Feet proving insufficient, Goofy advances to “mechanical” means – riding a bicycle while wearing the glider. However, as the narrator emphasizes, this method “can become involved.” It does, as the glider develops lift – but since Goofy is sitting on the bicycle seat instead of the glider seat, the craft rises off of Goofy’s shoulders, leaving him and the bicycle still on the ground. The confused Goof crashes the bicycle into a fence, but continues on foot, trying to catch up with the glider. Craft and pilot make several trips around the barn. On a repeat pass, Goofy rounds the back of the barn, but the glider delays in a detour through the barn doors, eluding him. It appears behind the Goof, its wooden bottom catching Goofy’s suspenders. The Goof is hauled into the air just as the glider runs out of steam, and both aircraft and pilot make identical side-by-side nosedives into the ground.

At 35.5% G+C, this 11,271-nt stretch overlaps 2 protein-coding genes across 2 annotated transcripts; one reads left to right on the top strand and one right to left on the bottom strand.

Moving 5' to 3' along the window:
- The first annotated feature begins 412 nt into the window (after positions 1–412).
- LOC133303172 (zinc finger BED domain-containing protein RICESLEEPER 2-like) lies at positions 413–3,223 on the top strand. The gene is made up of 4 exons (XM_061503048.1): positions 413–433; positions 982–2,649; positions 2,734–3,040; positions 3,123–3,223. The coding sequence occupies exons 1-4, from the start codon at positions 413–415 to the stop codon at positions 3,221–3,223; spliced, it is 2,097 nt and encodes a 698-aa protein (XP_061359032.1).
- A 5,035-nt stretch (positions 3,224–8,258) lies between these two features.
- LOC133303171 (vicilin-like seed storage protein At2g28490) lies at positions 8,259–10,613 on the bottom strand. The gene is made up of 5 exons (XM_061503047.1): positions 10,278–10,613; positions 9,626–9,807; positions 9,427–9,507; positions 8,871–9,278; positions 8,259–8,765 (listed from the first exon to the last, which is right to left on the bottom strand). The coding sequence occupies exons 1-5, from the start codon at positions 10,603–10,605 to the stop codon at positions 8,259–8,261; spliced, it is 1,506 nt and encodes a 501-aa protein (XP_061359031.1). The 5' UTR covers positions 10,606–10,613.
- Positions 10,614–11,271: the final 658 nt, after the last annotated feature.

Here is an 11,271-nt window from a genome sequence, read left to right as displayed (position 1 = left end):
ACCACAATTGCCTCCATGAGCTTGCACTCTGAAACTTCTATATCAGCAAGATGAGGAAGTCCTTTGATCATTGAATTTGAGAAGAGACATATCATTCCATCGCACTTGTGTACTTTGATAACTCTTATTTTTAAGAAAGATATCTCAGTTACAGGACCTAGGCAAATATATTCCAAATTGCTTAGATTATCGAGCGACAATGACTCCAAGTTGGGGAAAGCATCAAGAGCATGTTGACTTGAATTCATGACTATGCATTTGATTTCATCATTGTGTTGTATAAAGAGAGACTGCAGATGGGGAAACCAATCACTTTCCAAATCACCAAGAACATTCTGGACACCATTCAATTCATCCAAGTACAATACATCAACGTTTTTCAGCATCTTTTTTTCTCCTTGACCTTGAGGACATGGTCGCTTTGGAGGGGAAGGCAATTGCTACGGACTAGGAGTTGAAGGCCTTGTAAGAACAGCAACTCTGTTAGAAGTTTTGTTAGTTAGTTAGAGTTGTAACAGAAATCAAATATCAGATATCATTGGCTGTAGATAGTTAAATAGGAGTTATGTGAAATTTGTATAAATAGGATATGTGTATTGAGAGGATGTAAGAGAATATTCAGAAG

Shall we think medieval? What was good for the ancients is good for the Goof, as the dunderhead constructs out of old girdles, garters, rubber gloves, boots, hot water bottles, and anything else that will stretch sewn together, a giant rubber band to use as a slingshot catapult. Tethering down the stretched items with a taut rope, Goofy places his glider on top. But even the Goof isn’t that much of an outright daredevil. Repeating a motto he first uttered in “Lonesome Ghosts’ (1937), Goofy tells the audience, “I’m brave – – but I’m careful”, as he fastens on a parachute. He checks an instruction tab, reading “Count to ten and pull string”, and is ready. Climbing into the cockpit seat, he produces an axe and severs the rope behind him. The craft shoots forward – only Goofy never thought to compare the distance between the two tree limbs to which he has tied the rubber band against the wingspan of the glider. Of course, the glider is considerably wider than the limb spacing – so the craft is stopped cold in the tree, while Goofy and the pilot seat crash through the front of the fuselage and sail freely into the sky. “I made it! I made it!”, shouts Goofy triumphantly. Pulling out a pair of binoculars, Goofy gazes around at the countryside below, only to view through his lenses a close-up of his glider, still pinned in the tree. Feeling around himself to be sure that he is really without his aircraft, Goofy swallows a nervous “Gulp”, and realizes it’s time to bail out. With nothing around him but his seat, a smarter dog would merely allow himself to fall. Instead, Goofy goes through the effort of climbing and balancing upon his pilot’s seat, so that he can formally jump off toward the ground. The Goof begins counting, but hesitates in his recollection of the numbers, so that he is only at seven when he hits the ground. Impervious to the pain of an impact to his rear end that shakes the scenery, the Goof calmly completes his count to ten and pulls the string, allowing the billowing chute to uselessly drape around his neck and fall to the ground. (A gag we will see remembered in the early days of television by Hanna-Barbera in a subsequent article.)